In a negotiation one of the keys to a successful negotiation is managing your counterpart’s expectations. We would all like to have a win – win negotiation, but part of that is managing your counterpart’s expectations. In the end what were their expectations of the outcome? What happens when they shared their results with others? How was the overall experience with you and the negotiation? This article will discuss each of these items. Perceptions matter, not just the results.
Each party enters into a negotiation with a pre-c conceived perspective on how it may turn out, and what may be offered at the outset. It is important to manage expectations from the very beginning. This may happen well before the meeting by making statements like, “we are under really tough price pressures”, “this has been a tough year for us”, “we only have a very slim profit margin on this line”, “time is of the essence if we are to close on this deal, we have two other parties that want to move now too”, or some such similar commentary. See how by introducing a concept ahead of the negotiation, this helps set the stage for the negotiation?
Timing can be critical. If the meeting is set up for two hours and upon the very first offer in the first five minutes you accept it, this may cause the other party to wonder if what they offered was too low. Besides the price, what is that may be missing? Did we miss something relate to quality, delivery, time frames or something else? Perhaps they should have offered something higher? They may begin to reflect negatively on what they offered and wished they had offered something higher.
When presenting a counteroffer, give the counteroffer serious thought and discuss how it may be received by the other party. Making a very small concession may be perceived negatively. On the other hand making a very large concession may be perceived as your willingness to make additional large concessions. It all depends on the negotiation and the participants involved. Stop and consider the magnitude and the percentage of the offer in light of how it may be perceived by the other party.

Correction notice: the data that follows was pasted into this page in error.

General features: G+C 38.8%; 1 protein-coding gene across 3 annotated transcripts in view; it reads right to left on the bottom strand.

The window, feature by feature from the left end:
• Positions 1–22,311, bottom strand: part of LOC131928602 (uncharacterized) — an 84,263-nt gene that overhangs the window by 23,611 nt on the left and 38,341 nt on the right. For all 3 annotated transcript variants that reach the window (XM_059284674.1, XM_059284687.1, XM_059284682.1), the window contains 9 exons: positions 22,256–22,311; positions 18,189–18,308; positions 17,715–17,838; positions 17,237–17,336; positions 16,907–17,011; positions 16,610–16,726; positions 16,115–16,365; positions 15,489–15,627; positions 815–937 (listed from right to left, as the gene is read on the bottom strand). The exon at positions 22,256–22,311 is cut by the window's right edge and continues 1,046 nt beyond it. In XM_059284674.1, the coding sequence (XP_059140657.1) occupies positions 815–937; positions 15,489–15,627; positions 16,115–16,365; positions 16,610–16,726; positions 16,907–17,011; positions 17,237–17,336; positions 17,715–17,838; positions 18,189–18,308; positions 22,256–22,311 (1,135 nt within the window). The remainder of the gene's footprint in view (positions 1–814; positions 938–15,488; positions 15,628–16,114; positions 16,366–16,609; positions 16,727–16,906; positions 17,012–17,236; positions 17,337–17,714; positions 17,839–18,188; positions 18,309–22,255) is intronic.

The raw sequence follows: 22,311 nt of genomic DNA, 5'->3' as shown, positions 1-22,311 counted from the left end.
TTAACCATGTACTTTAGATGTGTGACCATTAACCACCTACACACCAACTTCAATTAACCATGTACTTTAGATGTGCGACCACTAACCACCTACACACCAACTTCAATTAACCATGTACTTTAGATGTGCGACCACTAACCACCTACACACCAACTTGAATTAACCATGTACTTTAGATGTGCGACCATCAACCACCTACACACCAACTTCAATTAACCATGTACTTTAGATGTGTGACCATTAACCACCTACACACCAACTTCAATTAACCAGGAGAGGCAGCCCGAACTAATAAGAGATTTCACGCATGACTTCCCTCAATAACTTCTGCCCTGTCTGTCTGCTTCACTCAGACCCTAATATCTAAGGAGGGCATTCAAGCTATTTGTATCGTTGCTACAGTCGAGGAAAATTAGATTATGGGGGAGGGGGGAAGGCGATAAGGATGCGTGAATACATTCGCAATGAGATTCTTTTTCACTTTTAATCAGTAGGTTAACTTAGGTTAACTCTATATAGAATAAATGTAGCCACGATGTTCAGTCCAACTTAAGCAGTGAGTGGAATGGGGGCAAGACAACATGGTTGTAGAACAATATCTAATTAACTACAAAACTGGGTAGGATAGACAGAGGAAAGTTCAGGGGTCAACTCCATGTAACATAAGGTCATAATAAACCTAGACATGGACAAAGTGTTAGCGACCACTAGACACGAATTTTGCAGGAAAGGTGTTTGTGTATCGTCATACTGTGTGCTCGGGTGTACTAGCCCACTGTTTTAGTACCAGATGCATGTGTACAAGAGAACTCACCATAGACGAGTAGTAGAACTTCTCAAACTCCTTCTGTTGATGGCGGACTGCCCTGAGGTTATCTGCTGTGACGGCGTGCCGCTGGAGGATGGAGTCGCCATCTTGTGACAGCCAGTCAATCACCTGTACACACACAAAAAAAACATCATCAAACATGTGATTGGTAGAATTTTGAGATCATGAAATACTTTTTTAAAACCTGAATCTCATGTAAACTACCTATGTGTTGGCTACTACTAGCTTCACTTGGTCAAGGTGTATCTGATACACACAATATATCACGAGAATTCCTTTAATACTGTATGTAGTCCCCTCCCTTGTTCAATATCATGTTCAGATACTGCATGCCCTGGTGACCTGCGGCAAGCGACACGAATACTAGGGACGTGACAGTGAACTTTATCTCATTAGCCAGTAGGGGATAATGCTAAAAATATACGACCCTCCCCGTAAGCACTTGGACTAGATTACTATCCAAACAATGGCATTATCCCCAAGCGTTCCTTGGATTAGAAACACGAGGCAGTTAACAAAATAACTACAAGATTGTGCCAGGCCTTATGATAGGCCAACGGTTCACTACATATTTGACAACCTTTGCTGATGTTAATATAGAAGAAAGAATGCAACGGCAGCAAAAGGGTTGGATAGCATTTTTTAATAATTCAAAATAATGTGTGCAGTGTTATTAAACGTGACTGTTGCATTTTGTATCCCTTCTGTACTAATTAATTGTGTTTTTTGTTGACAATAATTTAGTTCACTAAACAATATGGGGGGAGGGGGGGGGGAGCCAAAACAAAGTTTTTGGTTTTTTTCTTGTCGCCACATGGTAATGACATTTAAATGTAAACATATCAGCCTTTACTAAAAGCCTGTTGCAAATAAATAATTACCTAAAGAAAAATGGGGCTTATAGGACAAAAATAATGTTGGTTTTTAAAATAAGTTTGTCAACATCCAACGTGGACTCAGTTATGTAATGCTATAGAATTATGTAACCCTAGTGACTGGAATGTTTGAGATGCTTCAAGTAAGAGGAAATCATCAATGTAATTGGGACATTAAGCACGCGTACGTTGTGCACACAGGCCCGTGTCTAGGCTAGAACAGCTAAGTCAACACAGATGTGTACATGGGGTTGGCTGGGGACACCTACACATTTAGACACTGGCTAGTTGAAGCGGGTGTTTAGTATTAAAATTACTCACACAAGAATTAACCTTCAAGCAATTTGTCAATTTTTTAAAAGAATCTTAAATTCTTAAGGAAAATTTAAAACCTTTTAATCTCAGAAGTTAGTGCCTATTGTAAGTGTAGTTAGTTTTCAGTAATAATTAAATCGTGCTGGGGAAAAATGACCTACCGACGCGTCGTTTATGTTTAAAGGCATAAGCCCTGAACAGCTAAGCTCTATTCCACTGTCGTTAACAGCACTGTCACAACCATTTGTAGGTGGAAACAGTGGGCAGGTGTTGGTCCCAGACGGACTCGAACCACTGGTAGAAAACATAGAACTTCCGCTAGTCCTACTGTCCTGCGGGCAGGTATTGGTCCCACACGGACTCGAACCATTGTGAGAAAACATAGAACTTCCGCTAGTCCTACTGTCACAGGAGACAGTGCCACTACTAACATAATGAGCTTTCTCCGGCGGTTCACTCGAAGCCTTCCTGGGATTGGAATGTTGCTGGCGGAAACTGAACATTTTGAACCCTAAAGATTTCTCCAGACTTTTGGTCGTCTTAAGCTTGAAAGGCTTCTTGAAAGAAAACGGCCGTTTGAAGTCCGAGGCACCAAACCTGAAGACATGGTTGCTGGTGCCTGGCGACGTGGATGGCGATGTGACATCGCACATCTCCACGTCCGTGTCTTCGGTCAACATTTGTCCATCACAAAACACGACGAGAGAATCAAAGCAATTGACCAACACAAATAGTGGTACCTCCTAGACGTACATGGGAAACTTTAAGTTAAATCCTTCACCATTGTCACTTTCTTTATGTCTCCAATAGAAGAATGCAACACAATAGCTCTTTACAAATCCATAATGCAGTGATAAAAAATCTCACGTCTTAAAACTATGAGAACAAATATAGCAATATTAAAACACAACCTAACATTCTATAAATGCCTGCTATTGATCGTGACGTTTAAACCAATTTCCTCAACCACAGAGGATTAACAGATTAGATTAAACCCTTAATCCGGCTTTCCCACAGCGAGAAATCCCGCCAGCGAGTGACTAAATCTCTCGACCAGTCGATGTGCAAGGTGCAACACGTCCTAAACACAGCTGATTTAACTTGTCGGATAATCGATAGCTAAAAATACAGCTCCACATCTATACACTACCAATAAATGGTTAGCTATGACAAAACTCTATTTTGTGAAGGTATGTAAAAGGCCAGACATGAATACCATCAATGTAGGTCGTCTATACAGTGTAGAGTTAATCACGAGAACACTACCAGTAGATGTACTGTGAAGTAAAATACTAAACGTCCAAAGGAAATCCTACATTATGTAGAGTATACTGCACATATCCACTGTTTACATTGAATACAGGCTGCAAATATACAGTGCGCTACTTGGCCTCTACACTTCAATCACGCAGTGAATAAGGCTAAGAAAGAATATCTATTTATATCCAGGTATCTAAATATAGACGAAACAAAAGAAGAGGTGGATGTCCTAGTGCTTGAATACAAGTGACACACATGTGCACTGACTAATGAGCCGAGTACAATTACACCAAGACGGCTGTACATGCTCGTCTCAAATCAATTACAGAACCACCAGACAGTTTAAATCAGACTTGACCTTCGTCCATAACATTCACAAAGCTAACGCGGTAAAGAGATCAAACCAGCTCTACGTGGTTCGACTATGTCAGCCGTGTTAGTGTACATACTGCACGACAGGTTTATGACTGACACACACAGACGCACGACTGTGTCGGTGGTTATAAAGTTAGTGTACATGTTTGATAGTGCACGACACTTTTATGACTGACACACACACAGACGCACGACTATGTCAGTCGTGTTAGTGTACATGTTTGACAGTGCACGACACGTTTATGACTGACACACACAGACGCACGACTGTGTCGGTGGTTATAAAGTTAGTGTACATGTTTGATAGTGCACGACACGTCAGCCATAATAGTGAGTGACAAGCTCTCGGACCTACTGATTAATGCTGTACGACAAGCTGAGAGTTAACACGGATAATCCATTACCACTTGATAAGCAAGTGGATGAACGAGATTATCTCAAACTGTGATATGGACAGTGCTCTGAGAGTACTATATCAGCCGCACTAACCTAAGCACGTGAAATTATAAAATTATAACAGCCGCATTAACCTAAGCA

After a negotiation the other party may begin to compare the results of the negotiation with others. The comparisons may not be pretty, when the other party realizes you made a much better deal with a third party. Working with three different parties I was involved with final agreements with all three. Each was a competitor with the other. The three were together at a bar and each of the parties grossly exaggerated how well they had negotiated with us. I knew the results of all three entities. One of the parties called me on this. I listened to what he had indicated the results were in all three instances. All I could say was that I could not say what the results were with the other two, but I could confirm with him that the results presented to him were significantly inflated. Each wanted to present that they had a much better deal with us than they had. Each case has slightly different facts, but in the end my employer had operated with integrity and fairness to all three parties. This needed to be clarified.
Finally, the process needs to be perceived as fair not just the outcome. By explaining the why along the way of the negotiation and by being as transparent as possible, it is much more likely the other side will perceive the process as being fair. This is conducive to collaboration and addressing the perspectives and interests of both sides. Keep each of these points in mind when considering how to manage satisfaction with your counterpart in a negotiation.
B y taking steps such as those offered in this article it is possible not only to have a successful negotiation, but to also have a perception of a fair and equitable process that will ensure satisfaction beyond the negotiated settlement.
Contact Mike Gregory to speak to your group of consult with you, and check out his website, books and very helpful content on the right side of the About page. Michael Gregory, NSA, ASA, CVA, MBA and a Qualified Mediator with the Minnesota Supreme Court, is an international speaker that helps others resolve conflict, promote collaboration, negotiate winning solutions and inspire leaders. Mike services clients business to IRS, business to business and within businesses. Mike may be contacted directly at email@example.com or at (651) 633-5311.